Is Vitamin D deficiency India’s new pandemic?

The normal 25- hydroxy vitamin D level is 30ng/ml to 50ng/ml for healthy people. People generally face symptoms when the level drop down below 15ng/ml. Earlier, a Vitamin D deficiency is ordinarily understood to impact women, especially those who are pregnant or are menopausal, or older people. But doctors are now observing a much wider population, including men and 20- to 30-year-old, suffering from the deficiency. Even I have seen children with low levels of vitamin D.
At my clinic, at least 60% of patients comes with low level of vitamin D. patients comes with vitamin D level as low as 5ng/ml. Most of them complain about backache and pain in legs especially the calf muscles accompanied with fatigue. Other signs and symptoms of vitamin D deficiency is mentioned here. The problem is widespread and on the increase, with potentially severe repercussions for overall health and fracture rates. Vitamin D not only benefits you in Osteoporosis but also in Diabetes and Heart Disease. Below we are mentioning the reason behind the skyrocketing of vitamin D deficiency.

Sun exposure

Sun is the most important source of Vitamin D. Skin produces the Vitamin D upon exposure to sunlight. During exposure to sunlight, ultraviolet radiation penetrates into the epidermis and changes provitamin D3 to previtamin D3. Previtamin D3 is then turned into vitamin D3.

Now a days, we don’t go out in sun due to many reasons such as hectic schedule, intolerance to sun. Aging, sunscreens, and melanin all diminish the capacity of the skin to produce previtamin D3. Even if we go out, we always apply sunscreen to avoid darkening of skin which again does not allow vitamin D formation and lead to vitamin D deficiency. In its most natural form, humans should receive the required daily dose of Vitamin D from exposure to the sun, that too, the morning sun, between 7 am and 1 pm. You need to sun yourself for at least half an hour with 40 per cent of your body exposed.

Brown skin of Indians

Indians has brown skin due to more melanin pigmentation which again makes production of Vitamin D difficult.  Melanin protects against skin damage from too much UVB exposure, so darker skins with more melanin allow less UVB to enter the skin. With less UVB getting through the skin, less vitamin D is produced each minute.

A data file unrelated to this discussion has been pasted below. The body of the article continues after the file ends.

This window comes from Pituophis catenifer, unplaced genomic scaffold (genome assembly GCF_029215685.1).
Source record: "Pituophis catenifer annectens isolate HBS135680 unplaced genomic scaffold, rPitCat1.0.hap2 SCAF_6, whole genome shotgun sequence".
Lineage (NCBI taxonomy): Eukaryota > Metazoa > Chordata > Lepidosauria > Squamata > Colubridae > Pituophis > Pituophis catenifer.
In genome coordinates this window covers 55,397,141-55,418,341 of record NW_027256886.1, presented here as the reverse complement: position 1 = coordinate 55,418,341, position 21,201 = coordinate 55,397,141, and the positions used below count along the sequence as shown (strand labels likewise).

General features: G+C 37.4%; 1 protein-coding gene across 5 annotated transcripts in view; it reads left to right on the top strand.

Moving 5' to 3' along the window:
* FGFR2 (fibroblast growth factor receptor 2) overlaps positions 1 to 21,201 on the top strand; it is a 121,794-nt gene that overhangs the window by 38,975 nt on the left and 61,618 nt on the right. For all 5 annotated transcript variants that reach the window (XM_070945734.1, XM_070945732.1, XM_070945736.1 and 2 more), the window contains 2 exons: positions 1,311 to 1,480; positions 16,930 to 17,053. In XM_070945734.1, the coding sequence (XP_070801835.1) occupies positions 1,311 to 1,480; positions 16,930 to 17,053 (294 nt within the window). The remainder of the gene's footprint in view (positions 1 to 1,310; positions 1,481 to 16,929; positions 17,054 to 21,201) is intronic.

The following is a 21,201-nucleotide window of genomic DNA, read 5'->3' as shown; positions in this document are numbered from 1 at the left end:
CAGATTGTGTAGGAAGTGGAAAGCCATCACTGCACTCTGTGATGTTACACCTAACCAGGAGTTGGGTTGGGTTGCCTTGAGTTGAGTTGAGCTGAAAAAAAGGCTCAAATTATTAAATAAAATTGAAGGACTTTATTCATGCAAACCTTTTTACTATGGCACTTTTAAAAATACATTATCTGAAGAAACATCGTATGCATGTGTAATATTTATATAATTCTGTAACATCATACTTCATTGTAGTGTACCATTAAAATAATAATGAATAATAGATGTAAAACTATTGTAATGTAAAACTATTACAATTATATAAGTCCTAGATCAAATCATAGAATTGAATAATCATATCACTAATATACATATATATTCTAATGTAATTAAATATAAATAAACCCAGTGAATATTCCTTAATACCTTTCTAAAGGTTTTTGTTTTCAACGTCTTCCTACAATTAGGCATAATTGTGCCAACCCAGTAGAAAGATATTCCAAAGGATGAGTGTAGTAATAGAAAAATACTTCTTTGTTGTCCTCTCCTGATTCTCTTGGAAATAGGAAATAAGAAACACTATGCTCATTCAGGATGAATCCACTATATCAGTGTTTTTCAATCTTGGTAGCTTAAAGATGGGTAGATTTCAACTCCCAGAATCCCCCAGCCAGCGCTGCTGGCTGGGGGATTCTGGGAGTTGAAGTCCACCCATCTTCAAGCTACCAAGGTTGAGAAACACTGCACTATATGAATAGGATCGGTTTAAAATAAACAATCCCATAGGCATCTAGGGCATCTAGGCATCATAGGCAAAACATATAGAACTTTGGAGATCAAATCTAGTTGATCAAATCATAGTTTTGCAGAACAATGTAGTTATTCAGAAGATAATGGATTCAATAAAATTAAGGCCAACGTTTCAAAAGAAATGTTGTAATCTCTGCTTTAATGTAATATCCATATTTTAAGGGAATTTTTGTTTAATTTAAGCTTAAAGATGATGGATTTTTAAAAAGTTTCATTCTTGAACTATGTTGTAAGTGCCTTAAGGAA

Dietary habits of Indians

  • Most Indians are vegetarians while most of the food items rich in vitamin D are of animal origin.Therefore, a dietary source of vitamin D for vegetarians is milk, provided milk has been fortified with vitamin D. As, most of the Indians drink milk comes from diary, milk is rarely fortified with vitamin D in India. The vitamin D content of unfortified milk is very low (2 IU/100 mL). Additionally, milk and milk products are unaffordable to the socioeconomically underprivileged.

  • Intake of caffeine from tea and coffee is very high in India. Most Indians consume milk as part of their tea or coffee. The proportion of milk is very low in these drinks. Thus calcium intake through these beverages become low.

  • In India, milk is boiled for several minutes before consumption. Before the same lot of milk is consumed in entirety, it is subjected to two-three rounds of boiling. In India most of the times, beverages like tea and coffee are boiled for several minutes to get the right flavor. This boiling may reduce the content of any vitamin D that there may have been left after boiling of the milk itself.

  • Indians depend upon cereals and legumes than vegetables, milk and other dairy products. This diet has high phytate content. Phytate is indigestible to humans. Phytate reduce intestinal absorption of iron and cacium.

  • When foods are fried, vitamin D in the food comes out into the cooking medium and is thermally degraded. Short-time pressure cooking is definitely advisable to retain at least some of the thermally more stable essential nutrients in cooked food, including vitamin D.

6 foods that are rich in Vitamin D

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